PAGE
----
The Model S has been facelifted for 2022 with new front and rear fascia and fender bulges to fit wider wheels and tires. The new look continues inside with a more spacious cabin and an all-new interior design, featuring an aircraft-style yoke to replace the conventional steering wheel. ‘No stalks, no shifting’ to distract from the pure driving experience, says Tesla.

In the center of the dashboard is a 17-inch, landscape-oriented cinematic display that controls the navigation, infotainment, and tri-zone climate controls. The rear seat has been redesigned with extra head- and legroom for three passengers, and a stowable center armrest has storage compartments and wireless charging. The rear seat also folds flat to accommodate lengthy cargo. There’s a video monitor in the rear of the front armrest; Tesla says the Model S has up to 10 teraflops of processing power, enabling console-like in-car gaming. Wireless controller capability allows game play from any seat.

Tesla owners can take advantage of more than 25,000 Supercharger stations globally. On a Supercharger, the Plaid can charge at up to 250 kW, which has the capability to 200 miles of range in just 15 minutes.

The Model S is equipped with front-, side-, and rear-facing cameras to provide a 360-degree view around the car. In addition there are 12 ultrasonic sensors to assist in the car’s self-driving features, which include Autopilot, Auto Lane Change, Summon, and AutoPark. Over-the-air software updates enable instantaneous upgrades as they become available.

Karma’s new GS-6 is offered in Standard, Luxury, and Sport models, all sharing the sleek exterior design of the company’s upmarket Revero GT. The three GS-6 variants are powered by a transversely mounted, 400 kW twin-motor rear drive module (RDM) energized by a 28 kWh lithium-ion battery pack that delivers 61 miles of battery-electric range. The combination, which produces 536 horsepower and 550 lb-ft of peak torque, comes with an EPA rating of 70 combined city/highway MPGe. Range increases to 330 miles with additional electricity from a 1.5-liter, turbocharged three-cylinder gas engine spinning a 170 kW generator.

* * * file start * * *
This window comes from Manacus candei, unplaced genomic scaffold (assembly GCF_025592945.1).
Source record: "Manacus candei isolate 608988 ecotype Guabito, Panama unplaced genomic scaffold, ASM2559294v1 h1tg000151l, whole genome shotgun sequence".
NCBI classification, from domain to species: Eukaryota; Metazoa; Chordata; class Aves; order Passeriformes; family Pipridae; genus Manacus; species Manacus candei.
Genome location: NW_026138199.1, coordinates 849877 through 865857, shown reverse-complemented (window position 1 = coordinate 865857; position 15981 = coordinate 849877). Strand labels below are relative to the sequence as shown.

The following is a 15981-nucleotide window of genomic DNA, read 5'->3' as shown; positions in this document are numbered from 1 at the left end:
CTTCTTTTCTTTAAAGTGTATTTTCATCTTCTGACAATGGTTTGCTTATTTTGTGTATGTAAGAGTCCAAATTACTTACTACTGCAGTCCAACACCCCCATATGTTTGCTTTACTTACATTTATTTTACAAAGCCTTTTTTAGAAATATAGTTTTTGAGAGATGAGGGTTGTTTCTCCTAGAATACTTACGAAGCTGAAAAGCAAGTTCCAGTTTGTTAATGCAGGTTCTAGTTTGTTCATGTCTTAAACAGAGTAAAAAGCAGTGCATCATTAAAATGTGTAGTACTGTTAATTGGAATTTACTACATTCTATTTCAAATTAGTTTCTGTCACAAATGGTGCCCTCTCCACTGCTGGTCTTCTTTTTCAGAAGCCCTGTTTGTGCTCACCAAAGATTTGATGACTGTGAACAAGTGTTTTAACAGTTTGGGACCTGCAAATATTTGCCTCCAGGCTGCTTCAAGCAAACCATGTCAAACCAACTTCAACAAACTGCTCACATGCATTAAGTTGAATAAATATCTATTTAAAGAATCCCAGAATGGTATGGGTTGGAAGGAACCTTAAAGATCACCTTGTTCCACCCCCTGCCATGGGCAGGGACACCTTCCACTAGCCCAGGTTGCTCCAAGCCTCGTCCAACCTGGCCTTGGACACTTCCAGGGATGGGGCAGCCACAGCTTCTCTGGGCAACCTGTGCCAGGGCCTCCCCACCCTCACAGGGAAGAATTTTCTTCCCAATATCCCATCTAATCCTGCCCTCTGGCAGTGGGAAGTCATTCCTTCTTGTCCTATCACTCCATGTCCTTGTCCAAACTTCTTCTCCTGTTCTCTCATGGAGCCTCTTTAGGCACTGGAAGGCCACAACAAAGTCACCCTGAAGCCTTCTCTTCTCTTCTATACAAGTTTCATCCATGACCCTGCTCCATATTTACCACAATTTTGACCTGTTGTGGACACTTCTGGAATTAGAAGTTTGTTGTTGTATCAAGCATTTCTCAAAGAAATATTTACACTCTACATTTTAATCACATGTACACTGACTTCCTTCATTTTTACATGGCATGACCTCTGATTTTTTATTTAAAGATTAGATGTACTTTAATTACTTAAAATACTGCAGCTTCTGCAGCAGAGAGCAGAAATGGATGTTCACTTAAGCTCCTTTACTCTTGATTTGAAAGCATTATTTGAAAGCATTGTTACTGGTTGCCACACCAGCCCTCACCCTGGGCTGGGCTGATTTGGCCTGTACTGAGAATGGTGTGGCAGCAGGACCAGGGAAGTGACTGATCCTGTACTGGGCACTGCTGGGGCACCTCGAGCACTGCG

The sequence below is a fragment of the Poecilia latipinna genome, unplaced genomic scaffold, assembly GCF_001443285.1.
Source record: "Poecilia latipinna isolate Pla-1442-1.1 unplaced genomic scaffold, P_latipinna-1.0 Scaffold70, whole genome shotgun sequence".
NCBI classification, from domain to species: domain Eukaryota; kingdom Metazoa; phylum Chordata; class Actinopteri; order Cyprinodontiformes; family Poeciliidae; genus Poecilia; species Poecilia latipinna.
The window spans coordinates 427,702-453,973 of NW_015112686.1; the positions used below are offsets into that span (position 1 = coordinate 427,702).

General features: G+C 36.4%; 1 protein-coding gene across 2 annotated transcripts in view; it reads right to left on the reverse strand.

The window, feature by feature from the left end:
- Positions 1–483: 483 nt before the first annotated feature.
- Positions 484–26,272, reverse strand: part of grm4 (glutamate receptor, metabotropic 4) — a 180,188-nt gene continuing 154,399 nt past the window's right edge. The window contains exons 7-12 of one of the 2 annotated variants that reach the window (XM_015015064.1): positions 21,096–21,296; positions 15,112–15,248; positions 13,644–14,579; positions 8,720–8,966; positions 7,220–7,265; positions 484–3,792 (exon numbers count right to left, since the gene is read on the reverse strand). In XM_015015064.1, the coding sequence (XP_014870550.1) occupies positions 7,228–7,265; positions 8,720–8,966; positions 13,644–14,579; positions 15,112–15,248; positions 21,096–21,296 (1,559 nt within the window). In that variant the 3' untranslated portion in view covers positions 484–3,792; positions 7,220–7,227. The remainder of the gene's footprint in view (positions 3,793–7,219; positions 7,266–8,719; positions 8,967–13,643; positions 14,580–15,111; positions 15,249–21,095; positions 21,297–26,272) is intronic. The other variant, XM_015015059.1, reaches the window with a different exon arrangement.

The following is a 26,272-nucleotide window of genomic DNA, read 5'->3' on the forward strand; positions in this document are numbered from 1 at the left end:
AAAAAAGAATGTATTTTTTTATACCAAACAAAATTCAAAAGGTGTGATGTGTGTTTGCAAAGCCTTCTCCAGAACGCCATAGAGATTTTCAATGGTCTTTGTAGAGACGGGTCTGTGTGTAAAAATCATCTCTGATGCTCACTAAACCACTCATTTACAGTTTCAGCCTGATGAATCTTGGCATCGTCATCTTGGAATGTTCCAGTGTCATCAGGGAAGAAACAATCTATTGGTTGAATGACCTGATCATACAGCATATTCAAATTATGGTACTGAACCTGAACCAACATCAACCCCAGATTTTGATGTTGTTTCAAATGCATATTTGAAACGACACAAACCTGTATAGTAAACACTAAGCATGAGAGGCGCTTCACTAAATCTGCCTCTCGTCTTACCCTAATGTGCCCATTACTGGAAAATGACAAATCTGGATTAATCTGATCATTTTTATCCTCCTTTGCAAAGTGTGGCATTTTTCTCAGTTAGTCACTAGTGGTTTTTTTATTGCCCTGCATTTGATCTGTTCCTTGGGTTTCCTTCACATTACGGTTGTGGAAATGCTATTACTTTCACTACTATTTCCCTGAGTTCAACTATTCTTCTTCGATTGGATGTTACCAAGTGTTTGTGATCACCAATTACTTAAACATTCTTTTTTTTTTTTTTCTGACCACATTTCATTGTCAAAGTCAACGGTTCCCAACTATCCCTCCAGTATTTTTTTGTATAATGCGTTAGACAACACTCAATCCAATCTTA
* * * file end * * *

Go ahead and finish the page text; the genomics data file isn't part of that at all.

The driver can select one of three modes that control how the motor is powered: Stealth mode uses the battery pack only; Sustain mode accesses the generator to create electricity to power the car; Sport mode uses both the batteries and the generator to supply power directly to the motors.

The drive system’s Sport mode is available in all GS-6 versions, not just the Sport model. The line-topping Sport model is differentiated from the other GS-6 versions by its 22-inch wheels (21s are standard on the others), red Brembo brake calipers, and torque vectoring from the RDM.

The GS-6’s leather interior is available in a choice of five colors and accent trim that range from carbon fiber to reclaimed wood from forests burned by California wildfires. The car’s Human-Machine Interface enables driver control of features including steering feel, accelerator pedal aggressiveness, and its Advanced Driver Assistance System (ADAS). Controls in the haptic steering wheel give the driver command of the sound system and phone, driving modes, adaptive cruise control, and a three-mode regenerative brake system. The center touchscreen contains controls for the HVAC system, heated and ventilated seats, audio, and lighting. Also controlled through the center screen is the GS-6’s Track Mode, which provides data ranging from lap times and g-forces to energy use and even tire pressure and temperature.